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Profile: Afghan Reporter Also Drives Taxi to Feed Family

In a country where journalists face threats from militants, strongmen and even government officials, the situation of Samim Frogh Faizi, a Kabul-based reporter, spotlights another daunting challenge facing members of the media: lack of income. 

Faizi, 26, works for Roidad news agency, but to make ends meet he drives a taxi in the city of Kabul during his off-hours. In the early morning, long before punching in to start his reporting job around midday, Faizi traverses the giant overpopulated city as a cabbie--fighting through jammed intersections that lack traffic lights and threading his way through streets that are crowded with vehicles despite the government-imposed coronavirus lockdown.

Although dealing with economic hardship, Faizi is a success story. He started out as a journalist in the central province of Ghazni and then worked his way into a job in Kabul--a major professional achievement. He is now a known face.

Freedom of speech is considered one of the biggest achievements of Afghanistan since 2001, when the Taliban regime was toppled – a regime whose conservative ideology and laws stood against many kinds of individual freedom, as defined by the broader international community. 

Post-2001, funding flowed in to support the Afghan media, but it was individual Afghan men and women who shouldered the often around-the-clock labor and life-threatening risks of gathering and reporting the news that has established Afghanistan's international reputation for a strong and free press. 

According to government figures from 2019, there are 96 TV networks, 65 radio stations and 911 print media outlets in Kabul, as well as 107 TV networks, 284 radio stations and 416 print media organizations in the 33 remaining provinces.

In total, there are 1,879 active media outlets in Afghanistan, according to the 2019 government numbers. 

But media outlets are relentlessly pressured by security threats and financial problems. The closure of some media outlets over the last year has left dozens of journalists jobless.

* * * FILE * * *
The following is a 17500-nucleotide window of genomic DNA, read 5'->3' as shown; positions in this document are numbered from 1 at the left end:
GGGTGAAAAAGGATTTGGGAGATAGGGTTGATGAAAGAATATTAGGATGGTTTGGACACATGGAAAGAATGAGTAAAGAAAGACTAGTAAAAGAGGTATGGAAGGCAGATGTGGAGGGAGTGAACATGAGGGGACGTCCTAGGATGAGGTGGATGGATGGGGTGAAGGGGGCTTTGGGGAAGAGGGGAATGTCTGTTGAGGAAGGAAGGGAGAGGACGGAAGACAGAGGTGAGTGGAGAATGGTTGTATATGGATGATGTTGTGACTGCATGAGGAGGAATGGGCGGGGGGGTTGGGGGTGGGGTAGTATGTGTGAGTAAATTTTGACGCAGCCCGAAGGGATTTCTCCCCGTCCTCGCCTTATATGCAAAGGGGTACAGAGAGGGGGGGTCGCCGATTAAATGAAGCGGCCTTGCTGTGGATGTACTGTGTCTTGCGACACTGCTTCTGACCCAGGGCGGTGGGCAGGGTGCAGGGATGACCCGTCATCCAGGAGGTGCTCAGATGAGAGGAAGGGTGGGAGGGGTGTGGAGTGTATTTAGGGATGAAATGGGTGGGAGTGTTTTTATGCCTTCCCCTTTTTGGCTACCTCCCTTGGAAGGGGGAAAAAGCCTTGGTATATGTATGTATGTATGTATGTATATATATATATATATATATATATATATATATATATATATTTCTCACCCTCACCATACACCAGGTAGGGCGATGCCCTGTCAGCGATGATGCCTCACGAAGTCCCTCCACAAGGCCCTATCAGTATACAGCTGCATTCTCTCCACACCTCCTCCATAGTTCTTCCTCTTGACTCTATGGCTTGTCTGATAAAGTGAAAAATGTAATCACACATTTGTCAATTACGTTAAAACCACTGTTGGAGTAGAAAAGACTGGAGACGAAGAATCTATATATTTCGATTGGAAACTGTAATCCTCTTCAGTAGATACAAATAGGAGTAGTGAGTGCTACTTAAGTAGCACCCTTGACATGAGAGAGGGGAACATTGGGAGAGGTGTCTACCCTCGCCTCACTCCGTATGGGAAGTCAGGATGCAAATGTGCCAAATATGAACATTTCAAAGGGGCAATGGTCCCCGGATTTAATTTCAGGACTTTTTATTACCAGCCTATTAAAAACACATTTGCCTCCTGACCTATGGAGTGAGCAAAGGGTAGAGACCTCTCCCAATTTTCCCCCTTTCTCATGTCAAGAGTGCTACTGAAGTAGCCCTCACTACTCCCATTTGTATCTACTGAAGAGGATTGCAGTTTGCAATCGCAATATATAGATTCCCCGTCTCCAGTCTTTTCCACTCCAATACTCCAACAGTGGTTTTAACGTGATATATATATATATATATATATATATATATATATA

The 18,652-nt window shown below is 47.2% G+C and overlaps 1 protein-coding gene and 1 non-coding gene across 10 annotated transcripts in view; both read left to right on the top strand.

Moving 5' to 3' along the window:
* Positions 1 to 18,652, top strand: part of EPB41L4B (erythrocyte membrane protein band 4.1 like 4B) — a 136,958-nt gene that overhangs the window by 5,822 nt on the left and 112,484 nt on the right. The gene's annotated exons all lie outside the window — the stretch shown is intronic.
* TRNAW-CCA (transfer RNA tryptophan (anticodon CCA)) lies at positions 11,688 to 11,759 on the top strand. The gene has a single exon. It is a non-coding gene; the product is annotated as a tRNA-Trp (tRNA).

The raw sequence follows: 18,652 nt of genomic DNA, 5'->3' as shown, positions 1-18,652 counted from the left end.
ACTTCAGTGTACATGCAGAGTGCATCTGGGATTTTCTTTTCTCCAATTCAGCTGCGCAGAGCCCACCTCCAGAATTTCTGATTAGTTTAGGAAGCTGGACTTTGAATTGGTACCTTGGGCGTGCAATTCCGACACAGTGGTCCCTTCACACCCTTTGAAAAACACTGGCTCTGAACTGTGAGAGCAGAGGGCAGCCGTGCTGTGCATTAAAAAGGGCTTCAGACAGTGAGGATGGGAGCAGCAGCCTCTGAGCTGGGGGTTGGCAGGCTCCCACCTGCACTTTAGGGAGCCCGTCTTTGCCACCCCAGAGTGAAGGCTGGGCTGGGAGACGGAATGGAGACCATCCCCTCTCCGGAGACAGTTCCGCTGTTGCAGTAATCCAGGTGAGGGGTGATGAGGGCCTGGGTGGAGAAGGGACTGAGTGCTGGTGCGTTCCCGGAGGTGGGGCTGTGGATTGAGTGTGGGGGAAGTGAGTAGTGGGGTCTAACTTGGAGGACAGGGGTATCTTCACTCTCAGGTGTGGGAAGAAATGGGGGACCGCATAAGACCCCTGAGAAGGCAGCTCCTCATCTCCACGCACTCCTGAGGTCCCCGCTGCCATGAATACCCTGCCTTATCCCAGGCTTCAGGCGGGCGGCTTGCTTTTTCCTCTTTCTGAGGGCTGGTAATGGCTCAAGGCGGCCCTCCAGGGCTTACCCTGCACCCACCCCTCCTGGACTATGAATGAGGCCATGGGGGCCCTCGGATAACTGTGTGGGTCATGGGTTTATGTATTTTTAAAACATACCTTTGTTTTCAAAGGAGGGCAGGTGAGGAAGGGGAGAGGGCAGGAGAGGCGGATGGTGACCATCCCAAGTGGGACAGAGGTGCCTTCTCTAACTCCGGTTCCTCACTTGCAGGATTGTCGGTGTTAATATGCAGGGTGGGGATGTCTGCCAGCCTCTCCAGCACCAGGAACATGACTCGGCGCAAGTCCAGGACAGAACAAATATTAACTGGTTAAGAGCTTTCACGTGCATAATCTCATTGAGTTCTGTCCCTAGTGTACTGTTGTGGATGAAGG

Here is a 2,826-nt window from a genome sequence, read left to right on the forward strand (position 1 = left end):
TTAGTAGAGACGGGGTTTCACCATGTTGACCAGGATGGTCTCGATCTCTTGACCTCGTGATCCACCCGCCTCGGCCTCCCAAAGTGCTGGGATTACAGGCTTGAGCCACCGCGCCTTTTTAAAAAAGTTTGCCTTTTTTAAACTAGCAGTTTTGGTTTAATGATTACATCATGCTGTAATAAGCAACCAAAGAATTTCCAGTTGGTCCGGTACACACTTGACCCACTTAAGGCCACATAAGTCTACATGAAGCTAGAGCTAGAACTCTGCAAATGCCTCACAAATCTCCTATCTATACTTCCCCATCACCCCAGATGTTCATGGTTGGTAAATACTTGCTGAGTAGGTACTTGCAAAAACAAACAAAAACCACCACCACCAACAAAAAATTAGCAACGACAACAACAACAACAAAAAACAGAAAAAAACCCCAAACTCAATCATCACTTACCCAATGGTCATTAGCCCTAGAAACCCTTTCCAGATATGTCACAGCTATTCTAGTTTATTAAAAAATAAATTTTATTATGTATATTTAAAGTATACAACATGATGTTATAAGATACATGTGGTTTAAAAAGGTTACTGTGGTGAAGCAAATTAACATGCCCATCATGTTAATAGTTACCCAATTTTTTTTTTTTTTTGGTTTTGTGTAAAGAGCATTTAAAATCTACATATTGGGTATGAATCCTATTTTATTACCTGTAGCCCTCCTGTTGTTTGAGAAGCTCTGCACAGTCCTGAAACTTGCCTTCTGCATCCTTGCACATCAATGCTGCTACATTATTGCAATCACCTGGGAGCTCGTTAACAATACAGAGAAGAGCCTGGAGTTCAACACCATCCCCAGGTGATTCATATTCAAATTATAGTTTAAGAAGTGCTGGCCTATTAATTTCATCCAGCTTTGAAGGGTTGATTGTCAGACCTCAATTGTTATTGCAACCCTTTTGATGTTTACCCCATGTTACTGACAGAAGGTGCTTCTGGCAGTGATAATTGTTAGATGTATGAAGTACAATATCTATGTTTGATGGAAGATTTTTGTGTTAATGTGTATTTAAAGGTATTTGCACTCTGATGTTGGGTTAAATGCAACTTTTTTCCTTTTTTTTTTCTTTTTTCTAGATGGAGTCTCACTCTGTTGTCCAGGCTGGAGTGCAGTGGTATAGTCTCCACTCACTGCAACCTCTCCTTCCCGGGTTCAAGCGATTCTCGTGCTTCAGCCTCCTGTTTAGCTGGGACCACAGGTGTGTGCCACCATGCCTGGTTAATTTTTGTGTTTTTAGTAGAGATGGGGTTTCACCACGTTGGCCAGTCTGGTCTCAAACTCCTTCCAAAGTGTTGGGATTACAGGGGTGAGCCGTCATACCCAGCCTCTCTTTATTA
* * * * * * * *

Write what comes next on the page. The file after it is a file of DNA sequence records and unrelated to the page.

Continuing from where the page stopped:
Faizi, 26, has been employed in the journalism field for the last four years, and his wife--who is from Faizi's hometown in Ghazni-- works as a midwife.

Every morning, Faizi leaves home after looking at the smiling face of his daughter, he says, to give him the hope and energy to get through the hard day ahead.

He earns between Afs400 ($5) and Afs500 ($6.50) daily by driving the taxi from early morning to around 12 pm, after which he goes to the news agency.  As a reporter he earns Afs10,000 ($130) a month.

“I pay Afs7,000 ($91) for house rent. I cannot afford other necessities, so I decided to rent this taxi and drive it,” he said.

Faizi’s wife, Farahnaz Frogh, 22, raises their daughter. She spoke about Faizi:
“He taught freedom to me. I am proud of my husband. I love his work and he loves his family,” she said.

Faizi says his wife is his "first love" and "the biggest idol of his life," but, second to his family, his passion is journalism. 

"My ambition is to work in one of the biggest media outlets in the world as a reporter to raise the voice of the people,” said Faizi, who is also a student in his last year of a journalism program at a private university in Kabul.
His media colleagues described him as an "enthusiastic journalist."

“Our office was not at a level to further support Mr. Faizi. As his colleagues, we made a big effort to help him,” said Rohullah Raziqi, the editor-in-chief of the Roidad news agency.

Journalists, like workers in other industries in Afghanistan and around the world, have been negatively affected by the coronavirus. But even before the pandemic, the instability caused by the war with the Taliban, and the political feuding of Afghan leaders, has deterred investment in the Afghan economy, and endemic corruption threatens to dissuade the international community from continuing support for the development of vital sectors of Afghan society.  

“Journalists cannot concentrate adequately on their work if they face hardships and fears over losing their jobs,” said Wahid Paiman, chief editor at Hasht-e-Subh newspaper in Kabul.

Paiman added that such a lack of focus will affect the quality of the story, which will in turn diminish the impact of the news on society and the government.

Reporters Without Borders (RSF), in its "2020 World Press Freedom Index," rated Afghanistan "122" out of 180 countries, down from 121 in 2019, and 118 in 2018. The ranking is determined by a number of factors, including infrastructure for media, and transparency allowed journalists, but the primary threat to press freedom mentioned in the RSF brief about Afghanistan was the violence of the war, which has taken many lives of press members in recent years. 

Profile: Afghan Reporter Also Drives Taxi to Feed Family